On Friday, March 30 we will begin debate on the budget implementation bill.

I would like to designate, pursuant to Standing Order 66(2), Wednesday, March 28 for the continuation of the debate on the motion to concur in the 11th report of the Standing Committee on Agriculture, and Thursday, March 29 for the continuation of the debate on the motion to concur in the second report of the Standing Committee on Health.

There is one further item that the opposition House leader raised which was the question of the labour bill. I believe he heard a very generous offer from the Minister of Labour today. I believe the ball is now in the opposition's court on this.

Health
Committees of the House
Routine Proceedings

February 1st, 2007 / 10:05 a.m.
See context

Conservative

Rob Merrifield Yellowhead, AB

Mr. Speaker, I have the honour to present, in both official languages, the sixth report of the Standing Committee on Health. The committee has studied Bill S-2, An Act to amend the Hazardous Materials Information Review Act, and has agreed to report it to the House without amendment.

January 31st, 2007 / 3:55 p.m.
See context

President and Chief Executive Officer, Hazardous Materials Information Review Commission Canada

Weldon Newton

Thank you, Sharon.

These are the amendments contained in Bill S-2. They are straightforward. They are the product of extensive consultations among industry, labour, and federal, provincial, and territorial governments, all of which support this bill.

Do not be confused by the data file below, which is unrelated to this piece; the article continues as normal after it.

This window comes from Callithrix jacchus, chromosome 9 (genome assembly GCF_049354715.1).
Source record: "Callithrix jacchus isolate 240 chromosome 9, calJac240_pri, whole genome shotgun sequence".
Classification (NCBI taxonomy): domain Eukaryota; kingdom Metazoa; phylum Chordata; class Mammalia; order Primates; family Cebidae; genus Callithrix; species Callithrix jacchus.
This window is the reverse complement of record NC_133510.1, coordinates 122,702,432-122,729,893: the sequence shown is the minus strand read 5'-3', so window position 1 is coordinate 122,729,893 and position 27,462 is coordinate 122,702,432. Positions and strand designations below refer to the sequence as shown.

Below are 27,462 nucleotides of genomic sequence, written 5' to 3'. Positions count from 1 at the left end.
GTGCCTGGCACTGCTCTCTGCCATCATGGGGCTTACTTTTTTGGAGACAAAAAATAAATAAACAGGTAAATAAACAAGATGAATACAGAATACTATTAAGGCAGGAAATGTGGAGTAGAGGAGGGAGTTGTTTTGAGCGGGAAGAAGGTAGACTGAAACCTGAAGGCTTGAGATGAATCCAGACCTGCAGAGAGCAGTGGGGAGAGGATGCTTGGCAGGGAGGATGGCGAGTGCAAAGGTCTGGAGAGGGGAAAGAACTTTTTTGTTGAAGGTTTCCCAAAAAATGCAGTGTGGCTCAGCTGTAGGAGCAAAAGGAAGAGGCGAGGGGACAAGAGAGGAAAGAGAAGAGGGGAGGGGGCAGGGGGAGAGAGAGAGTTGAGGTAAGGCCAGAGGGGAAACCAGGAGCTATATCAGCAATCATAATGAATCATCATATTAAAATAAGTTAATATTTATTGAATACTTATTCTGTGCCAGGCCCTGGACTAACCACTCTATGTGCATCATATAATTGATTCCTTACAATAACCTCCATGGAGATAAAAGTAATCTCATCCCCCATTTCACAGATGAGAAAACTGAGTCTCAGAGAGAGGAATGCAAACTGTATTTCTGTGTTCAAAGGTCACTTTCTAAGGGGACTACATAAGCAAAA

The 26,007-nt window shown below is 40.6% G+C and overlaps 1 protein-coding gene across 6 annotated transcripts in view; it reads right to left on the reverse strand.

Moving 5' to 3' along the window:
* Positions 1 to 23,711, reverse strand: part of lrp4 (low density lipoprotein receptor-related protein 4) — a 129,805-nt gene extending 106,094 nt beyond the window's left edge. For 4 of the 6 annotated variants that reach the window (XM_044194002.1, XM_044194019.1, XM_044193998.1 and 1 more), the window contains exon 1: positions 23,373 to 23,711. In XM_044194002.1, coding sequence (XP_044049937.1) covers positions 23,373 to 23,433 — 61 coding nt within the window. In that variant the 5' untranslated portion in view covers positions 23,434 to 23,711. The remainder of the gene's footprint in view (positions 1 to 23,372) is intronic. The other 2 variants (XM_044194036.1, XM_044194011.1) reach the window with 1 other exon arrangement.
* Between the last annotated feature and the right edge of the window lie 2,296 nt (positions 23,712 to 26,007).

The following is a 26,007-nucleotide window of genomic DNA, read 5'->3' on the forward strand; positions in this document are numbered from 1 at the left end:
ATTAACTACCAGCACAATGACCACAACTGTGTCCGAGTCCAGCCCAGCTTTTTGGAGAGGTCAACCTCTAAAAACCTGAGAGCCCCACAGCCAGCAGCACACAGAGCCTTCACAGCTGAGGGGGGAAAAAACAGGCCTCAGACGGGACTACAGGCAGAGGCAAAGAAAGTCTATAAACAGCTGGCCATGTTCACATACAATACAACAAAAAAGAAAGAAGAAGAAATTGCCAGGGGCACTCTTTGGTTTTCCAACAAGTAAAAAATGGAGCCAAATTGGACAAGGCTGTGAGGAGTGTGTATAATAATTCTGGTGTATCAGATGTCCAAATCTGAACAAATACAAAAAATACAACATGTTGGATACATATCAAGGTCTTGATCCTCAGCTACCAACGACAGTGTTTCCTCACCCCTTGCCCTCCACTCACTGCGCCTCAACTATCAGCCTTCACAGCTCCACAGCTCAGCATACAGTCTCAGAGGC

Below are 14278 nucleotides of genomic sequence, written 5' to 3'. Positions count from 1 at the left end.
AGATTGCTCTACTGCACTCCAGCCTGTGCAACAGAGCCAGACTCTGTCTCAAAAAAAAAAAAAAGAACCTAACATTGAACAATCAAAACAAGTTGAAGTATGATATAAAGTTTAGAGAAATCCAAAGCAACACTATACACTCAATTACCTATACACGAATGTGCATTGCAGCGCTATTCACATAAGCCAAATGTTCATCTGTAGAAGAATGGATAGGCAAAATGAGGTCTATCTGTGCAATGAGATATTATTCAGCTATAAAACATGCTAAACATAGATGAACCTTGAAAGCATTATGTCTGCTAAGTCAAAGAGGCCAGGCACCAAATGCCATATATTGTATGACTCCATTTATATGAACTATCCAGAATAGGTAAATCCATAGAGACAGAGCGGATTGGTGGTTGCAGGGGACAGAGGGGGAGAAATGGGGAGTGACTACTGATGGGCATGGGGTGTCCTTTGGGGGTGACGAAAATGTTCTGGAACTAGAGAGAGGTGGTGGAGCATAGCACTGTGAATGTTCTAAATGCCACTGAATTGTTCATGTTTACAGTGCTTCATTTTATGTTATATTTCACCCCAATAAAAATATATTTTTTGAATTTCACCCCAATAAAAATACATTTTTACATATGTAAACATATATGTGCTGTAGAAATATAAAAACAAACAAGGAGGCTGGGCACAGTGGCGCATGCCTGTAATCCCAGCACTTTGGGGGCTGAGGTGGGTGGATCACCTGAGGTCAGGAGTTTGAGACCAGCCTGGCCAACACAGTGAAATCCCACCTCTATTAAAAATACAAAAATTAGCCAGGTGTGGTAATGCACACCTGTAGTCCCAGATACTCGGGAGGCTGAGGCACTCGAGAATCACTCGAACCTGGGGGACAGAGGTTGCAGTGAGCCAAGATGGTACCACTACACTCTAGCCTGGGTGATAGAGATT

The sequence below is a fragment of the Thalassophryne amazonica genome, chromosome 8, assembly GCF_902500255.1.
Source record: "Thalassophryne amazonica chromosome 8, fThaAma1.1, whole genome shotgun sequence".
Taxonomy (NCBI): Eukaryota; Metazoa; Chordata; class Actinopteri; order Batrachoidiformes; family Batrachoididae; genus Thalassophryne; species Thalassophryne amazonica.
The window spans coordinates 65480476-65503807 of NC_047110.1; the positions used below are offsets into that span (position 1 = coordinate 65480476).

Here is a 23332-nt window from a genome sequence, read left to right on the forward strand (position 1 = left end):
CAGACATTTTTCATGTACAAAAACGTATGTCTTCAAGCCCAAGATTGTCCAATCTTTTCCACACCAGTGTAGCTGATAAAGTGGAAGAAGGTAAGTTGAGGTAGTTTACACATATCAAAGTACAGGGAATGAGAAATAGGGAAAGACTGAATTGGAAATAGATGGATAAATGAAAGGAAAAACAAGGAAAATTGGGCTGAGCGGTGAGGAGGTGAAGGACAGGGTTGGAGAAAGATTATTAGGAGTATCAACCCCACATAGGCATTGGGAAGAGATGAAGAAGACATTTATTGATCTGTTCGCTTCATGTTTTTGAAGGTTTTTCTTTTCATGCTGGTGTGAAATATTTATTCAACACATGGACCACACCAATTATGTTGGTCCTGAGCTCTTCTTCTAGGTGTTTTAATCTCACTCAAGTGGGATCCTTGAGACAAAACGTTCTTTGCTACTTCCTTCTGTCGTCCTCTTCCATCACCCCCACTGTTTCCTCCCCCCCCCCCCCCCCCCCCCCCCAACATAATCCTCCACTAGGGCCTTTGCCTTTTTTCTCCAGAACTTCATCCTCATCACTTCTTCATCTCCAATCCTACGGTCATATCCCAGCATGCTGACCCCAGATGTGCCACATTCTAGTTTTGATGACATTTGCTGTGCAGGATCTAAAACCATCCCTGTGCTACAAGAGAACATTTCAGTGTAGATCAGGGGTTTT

I would like to share a little sidebar comment. At our annual meeting of my council in September, we spoke of Bill S-2. I reminded them of the importance of being able to say to this committee today, when given the opportunity, that the bill continues to enjoy unanimity of support among all stakeholders.

A process was agreed to. Each jurisdiction, represented by counsel, would take the bill, brief the jurisdiction's communities and stakeholders one more time, and confirm in writing—I received those confirmations prior to coming here today—an exchange of correspondence, again with my eighteen-member council, the unanimous authorization to restate today their absolute support for Bill S-2 as presented to this committee.

In a nutshell, the amendments will reduce the time required to review claims for exemption from disclosure of trade secrets. It will speed up the correction of information workers need to handle hazardous materials safely. Thirdly, it will expedite the appeals process. The net result will be earlier access by workers to complete and accurate information on the safe handling of hazardous materials. This can only be positive for workplace health and safety.

Those, Mr. Chair, are our opening comments.